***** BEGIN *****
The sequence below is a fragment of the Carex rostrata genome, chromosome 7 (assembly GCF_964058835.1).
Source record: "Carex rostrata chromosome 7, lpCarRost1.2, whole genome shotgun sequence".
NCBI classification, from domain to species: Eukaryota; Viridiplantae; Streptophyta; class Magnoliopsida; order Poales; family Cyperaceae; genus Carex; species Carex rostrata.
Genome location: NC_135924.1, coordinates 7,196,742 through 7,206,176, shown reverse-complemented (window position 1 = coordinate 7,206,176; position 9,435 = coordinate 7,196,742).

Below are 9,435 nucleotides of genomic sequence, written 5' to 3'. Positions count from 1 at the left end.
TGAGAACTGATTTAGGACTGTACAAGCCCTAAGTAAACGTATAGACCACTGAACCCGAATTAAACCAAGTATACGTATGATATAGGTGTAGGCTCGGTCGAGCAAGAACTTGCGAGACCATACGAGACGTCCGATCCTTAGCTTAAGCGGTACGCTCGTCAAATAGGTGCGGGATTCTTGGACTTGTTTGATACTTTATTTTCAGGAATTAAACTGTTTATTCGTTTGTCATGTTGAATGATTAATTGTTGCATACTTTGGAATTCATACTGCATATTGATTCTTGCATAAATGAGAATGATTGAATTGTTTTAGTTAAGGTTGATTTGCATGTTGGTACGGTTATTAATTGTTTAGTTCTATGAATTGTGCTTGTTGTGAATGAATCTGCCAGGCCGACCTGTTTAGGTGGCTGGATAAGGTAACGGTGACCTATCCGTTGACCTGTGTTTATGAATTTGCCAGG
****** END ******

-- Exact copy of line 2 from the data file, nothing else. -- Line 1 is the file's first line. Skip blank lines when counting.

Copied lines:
Source record: "Carex rostrata chromosome 7, lpCarRost1.2, whole genome shotgun sequence".